Better understanding of each other’s culture can help improve relationships between the two countries, she added.
Following the opening of the culture center, NEU announced it will offer scholarships that provide housing and tuition for up to 12 students from Appalachian interested in a three-month Chinese-language program. “That will give the NEU students an opportunity to interact with our students,” Shao said. “Northeastern wants to bring the world to their students, too, as we do here for our students.” Appalachian has hosted students from NEU since 2011.
Eight faculty and administrators from NEU traveled to Appalachian in July to attend workshops on language pedagogy, curriculum design and teaching with technologies. They also participated in cultural tours in North Carolina and Washington, D.C.
Shao plans to seek a supplemental Department of State grant to provide a series of lectures and learning opportunities at Northeastern University on sustainable campus development.
“Certainly, having the American Cultural Center at Northeastern has opened a new chapter in our relationship with that long-term partner,” said Dr. Jesse Lutabingwa, associate vice chancellor for international education and development.
“Our goal now is to continue deepening our institutional relationship to take advantage of the strengths of each institution for the benefit our students, faculty and staff. For example, we are currently discussing a 2+2 program in which students will take the first two years of university general education coursework at Northeastern and complete the final two years at Appalachian,” he said.
Other future programming may include a summer camp for NEU students at Appalachian and outreach to area high school students in Shenyang to encourage them to study at Appalachian.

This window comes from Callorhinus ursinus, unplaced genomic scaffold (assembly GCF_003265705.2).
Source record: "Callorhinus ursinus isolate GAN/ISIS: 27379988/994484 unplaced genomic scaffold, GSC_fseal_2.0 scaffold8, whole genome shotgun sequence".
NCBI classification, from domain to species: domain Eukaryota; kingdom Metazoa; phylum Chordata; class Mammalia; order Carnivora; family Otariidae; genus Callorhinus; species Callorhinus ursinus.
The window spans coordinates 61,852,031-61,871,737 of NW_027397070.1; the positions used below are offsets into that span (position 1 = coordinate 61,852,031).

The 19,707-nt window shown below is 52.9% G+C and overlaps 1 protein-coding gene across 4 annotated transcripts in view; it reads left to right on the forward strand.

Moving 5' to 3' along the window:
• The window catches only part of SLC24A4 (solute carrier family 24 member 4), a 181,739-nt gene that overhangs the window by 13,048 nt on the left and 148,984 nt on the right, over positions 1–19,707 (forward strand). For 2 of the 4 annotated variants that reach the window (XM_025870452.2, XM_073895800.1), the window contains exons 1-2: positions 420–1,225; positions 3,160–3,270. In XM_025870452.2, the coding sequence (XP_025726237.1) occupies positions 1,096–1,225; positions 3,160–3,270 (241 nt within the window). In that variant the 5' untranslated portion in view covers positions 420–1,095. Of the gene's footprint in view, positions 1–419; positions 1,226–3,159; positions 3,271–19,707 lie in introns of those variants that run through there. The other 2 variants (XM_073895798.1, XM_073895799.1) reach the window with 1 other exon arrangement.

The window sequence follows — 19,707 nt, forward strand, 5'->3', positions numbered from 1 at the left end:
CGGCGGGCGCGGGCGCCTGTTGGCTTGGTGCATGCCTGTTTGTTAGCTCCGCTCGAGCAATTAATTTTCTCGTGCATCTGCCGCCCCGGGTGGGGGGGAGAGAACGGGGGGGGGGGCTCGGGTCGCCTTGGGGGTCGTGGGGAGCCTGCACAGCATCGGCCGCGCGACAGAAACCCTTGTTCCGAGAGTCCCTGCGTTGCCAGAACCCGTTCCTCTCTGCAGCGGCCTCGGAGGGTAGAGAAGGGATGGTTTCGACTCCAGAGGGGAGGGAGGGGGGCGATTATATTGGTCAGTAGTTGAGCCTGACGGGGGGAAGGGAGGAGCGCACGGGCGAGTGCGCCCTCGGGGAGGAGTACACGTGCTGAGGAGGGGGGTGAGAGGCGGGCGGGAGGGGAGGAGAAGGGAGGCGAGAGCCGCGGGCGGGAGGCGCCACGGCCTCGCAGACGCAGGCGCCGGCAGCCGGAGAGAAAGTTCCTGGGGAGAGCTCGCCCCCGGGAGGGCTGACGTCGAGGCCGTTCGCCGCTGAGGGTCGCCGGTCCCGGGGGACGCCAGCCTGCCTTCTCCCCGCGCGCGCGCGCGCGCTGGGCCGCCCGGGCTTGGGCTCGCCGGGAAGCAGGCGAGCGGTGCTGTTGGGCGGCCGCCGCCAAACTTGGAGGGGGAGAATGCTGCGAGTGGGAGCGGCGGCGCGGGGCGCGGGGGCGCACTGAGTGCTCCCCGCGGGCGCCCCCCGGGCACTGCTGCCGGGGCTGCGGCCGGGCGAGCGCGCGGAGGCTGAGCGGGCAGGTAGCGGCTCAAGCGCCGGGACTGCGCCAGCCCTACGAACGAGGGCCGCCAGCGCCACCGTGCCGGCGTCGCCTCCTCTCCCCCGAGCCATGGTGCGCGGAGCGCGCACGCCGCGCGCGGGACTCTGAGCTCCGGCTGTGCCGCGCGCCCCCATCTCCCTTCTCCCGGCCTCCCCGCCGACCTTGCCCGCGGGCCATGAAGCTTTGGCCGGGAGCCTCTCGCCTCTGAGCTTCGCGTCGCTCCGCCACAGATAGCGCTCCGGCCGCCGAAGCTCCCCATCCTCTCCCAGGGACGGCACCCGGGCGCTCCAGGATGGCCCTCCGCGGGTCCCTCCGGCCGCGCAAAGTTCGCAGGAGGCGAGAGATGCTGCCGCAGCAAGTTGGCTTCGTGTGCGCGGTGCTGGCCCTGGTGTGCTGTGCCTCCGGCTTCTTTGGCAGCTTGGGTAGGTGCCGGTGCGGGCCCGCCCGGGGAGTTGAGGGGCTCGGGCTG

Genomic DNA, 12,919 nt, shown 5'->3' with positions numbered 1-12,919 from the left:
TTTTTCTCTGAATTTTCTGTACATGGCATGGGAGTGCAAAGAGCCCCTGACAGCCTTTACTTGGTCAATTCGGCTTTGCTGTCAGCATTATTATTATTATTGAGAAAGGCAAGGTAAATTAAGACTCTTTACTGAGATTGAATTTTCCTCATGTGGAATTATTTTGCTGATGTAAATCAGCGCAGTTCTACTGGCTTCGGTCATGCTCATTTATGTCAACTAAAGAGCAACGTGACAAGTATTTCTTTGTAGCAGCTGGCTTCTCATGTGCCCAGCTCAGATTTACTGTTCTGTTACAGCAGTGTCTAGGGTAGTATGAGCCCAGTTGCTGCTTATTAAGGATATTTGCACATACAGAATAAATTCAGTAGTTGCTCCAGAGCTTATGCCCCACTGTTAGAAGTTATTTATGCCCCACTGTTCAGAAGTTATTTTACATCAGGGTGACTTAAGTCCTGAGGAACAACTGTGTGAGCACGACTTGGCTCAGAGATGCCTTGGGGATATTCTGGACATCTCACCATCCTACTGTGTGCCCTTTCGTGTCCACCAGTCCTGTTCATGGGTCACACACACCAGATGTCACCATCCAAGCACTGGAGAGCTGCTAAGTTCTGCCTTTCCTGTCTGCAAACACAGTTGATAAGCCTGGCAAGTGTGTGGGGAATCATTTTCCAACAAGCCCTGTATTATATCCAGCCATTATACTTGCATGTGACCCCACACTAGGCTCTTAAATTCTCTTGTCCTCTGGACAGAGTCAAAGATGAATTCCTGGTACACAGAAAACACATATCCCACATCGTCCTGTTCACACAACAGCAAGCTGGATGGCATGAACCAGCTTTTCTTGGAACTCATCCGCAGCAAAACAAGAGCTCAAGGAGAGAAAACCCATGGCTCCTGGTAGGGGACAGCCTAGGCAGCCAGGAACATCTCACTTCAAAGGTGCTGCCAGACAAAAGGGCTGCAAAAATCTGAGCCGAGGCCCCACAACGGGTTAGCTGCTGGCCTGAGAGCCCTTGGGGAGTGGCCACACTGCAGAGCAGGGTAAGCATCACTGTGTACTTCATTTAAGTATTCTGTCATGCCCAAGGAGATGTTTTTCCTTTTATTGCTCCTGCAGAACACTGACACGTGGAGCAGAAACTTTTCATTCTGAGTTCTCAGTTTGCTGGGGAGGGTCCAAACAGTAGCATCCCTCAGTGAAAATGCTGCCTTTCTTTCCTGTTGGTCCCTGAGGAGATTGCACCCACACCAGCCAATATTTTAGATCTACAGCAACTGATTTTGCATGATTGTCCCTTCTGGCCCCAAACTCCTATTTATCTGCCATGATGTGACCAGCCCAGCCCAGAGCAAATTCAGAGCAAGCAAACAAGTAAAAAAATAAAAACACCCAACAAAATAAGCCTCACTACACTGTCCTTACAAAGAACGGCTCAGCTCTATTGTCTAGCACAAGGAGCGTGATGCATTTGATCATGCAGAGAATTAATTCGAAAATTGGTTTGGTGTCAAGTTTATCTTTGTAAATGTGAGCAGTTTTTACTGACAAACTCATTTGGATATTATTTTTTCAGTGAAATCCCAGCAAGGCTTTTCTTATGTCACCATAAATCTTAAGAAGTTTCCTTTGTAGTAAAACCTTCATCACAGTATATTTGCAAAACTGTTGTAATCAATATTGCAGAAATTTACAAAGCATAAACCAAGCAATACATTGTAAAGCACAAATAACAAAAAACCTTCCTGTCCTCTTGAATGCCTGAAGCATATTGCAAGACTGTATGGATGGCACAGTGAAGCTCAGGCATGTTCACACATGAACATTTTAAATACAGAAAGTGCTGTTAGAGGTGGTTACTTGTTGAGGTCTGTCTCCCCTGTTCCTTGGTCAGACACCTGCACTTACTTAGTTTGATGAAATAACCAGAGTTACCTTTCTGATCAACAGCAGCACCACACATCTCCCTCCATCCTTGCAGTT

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About Northeastern University and Shenyang
Founded in 1923, NEU enrolls more than 20,000 students. It offers 46 undergraduate programs, 53 master’s degree programs and 23 doctoral degree programs, as well as an adult education program. It is considered one of China’s top 50 universities. Located in northeast China’s Liaoning province, Shenyang is the largest city in northeast China. It has a population of 8.1 million. The city has been a leader in China’s move to modernize its manufacturing industry and reduce air and other pollution. It was named a National Environmental Protection Model City and one of China’s most “Economically Dynamic” cities in 2004.
About Appalachian State University
As the premier public undergraduate institution in the Southeast, Appalachian State University prepares students to lead purposeful lives. App State is one of 17 campuses in the University of North Carolina System, with a national reputation for innovative teaching and opening access to a high-quality, affordable education for all. The university enrolls more than 21,000 students, has a low student-to-faculty ratio and offers more than 150 undergraduate and 80 graduate majors at its Boone and Hickory campuses and through App State Online. Learn more at https://www.appstate.edu.